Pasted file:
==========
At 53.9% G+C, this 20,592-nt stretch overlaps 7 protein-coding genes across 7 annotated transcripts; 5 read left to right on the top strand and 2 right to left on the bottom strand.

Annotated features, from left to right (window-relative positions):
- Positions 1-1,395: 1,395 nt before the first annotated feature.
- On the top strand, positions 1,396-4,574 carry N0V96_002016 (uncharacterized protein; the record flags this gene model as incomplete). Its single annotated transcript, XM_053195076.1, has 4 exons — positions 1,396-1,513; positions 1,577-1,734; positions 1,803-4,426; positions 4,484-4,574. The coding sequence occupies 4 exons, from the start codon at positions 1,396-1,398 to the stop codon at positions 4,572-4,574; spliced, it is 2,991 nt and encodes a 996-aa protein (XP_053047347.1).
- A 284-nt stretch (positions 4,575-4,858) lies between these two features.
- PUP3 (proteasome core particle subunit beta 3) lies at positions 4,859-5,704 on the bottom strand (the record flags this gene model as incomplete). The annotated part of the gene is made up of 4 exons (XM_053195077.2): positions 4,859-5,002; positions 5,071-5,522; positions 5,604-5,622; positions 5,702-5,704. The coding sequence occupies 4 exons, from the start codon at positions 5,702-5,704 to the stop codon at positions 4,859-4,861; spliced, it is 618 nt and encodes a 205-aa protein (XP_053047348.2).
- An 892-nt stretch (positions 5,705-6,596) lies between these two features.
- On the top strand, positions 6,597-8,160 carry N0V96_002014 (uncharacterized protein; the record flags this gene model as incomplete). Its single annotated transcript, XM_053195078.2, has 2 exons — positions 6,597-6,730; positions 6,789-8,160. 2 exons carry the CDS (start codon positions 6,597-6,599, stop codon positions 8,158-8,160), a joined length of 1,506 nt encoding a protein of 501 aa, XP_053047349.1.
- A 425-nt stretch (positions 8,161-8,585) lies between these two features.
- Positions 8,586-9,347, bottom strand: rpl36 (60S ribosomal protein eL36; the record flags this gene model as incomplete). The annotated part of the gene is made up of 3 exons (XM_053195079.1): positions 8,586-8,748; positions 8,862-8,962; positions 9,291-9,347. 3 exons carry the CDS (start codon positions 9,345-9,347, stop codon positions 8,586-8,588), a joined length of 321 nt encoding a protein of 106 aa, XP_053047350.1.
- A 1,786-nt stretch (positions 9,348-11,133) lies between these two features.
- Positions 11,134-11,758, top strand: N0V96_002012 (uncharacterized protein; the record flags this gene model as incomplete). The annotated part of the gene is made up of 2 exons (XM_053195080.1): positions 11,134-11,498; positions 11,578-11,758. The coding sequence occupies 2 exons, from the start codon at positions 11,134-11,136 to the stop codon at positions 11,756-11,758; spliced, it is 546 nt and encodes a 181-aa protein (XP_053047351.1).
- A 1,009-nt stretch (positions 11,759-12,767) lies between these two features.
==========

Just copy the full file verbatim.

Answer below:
At 53.9% G+C, this 20,592-nt stretch overlaps 7 protein-coding genes across 7 annotated transcripts; 5 read left to right on the top strand and 2 right to left on the bottom strand.

Annotated features, from left to right (window-relative positions):
- Positions 1-1,395: 1,395 nt before the first annotated feature.
- On the top strand, positions 1,396-4,574 carry N0V96_002016 (uncharacterized protein; the record flags this gene model as incomplete). Its single annotated transcript, XM_053195076.1, has 4 exons — positions 1,396-1,513; positions 1,577-1,734; positions 1,803-4,426; positions 4,484-4,574. The coding sequence occupies 4 exons, from the start codon at positions 1,396-1,398 to the stop codon at positions 4,572-4,574; spliced, it is 2,991 nt and encodes a 996-aa protein (XP_053047347.1).
- A 284-nt stretch (positions 4,575-4,858) lies between these two features.
- PUP3 (proteasome core particle subunit beta 3) lies at positions 4,859-5,704 on the bottom strand (the record flags this gene model as incomplete). The annotated part of the gene is made up of 4 exons (XM_053195077.2): positions 4,859-5,002; positions 5,071-5,522; positions 5,604-5,622; positions 5,702-5,704. The coding sequence occupies 4 exons, from the start codon at positions 5,702-5,704 to the stop codon at positions 4,859-4,861; spliced, it is 618 nt and encodes a 205-aa protein (XP_053047348.2).
- An 892-nt stretch (positions 5,705-6,596) lies between these two features.
- On the top strand, positions 6,597-8,160 carry N0V96_002014 (uncharacterized protein; the record flags this gene model as incomplete). Its single annotated transcript, XM_053195078.2, has 2 exons — positions 6,597-6,730; positions 6,789-8,160. 2 exons carry the CDS (start codon positions 6,597-6,599, stop codon positions 8,158-8,160), a joined length of 1,506 nt encoding a protein of 501 aa, XP_053047349.1.
- A 425-nt stretch (positions 8,161-8,585) lies between these two features.
- Positions 8,586-9,347, bottom strand: rpl36 (60S ribosomal protein eL36; the record flags this gene model as incomplete). The annotated part of the gene is made up of 3 exons (XM_053195079.1): positions 8,586-8,748; positions 8,862-8,962; positions 9,291-9,347. 3 exons carry the CDS (start codon positions 9,345-9,347, stop codon positions 8,586-8,588), a joined length of 321 nt encoding a protein of 106 aa, XP_053047350.1.
- A 1,786-nt stretch (positions 9,348-11,133) lies between these two features.
- Positions 11,134-11,758, top strand: N0V96_002012 (uncharacterized protein; the record flags this gene model as incomplete). The annotated part of the gene is made up of 2 exons (XM_053195080.1): positions 11,134-11,498; positions 11,578-11,758. The coding sequence occupies 2 exons, from the start codon at positions 11,134-11,136 to the stop codon at positions 11,756-11,758; spliced, it is 546 nt and encodes a 181-aa protein (XP_053047351.1).
- A 1,009-nt stretch (positions 11,759-12,767) lies between these two features.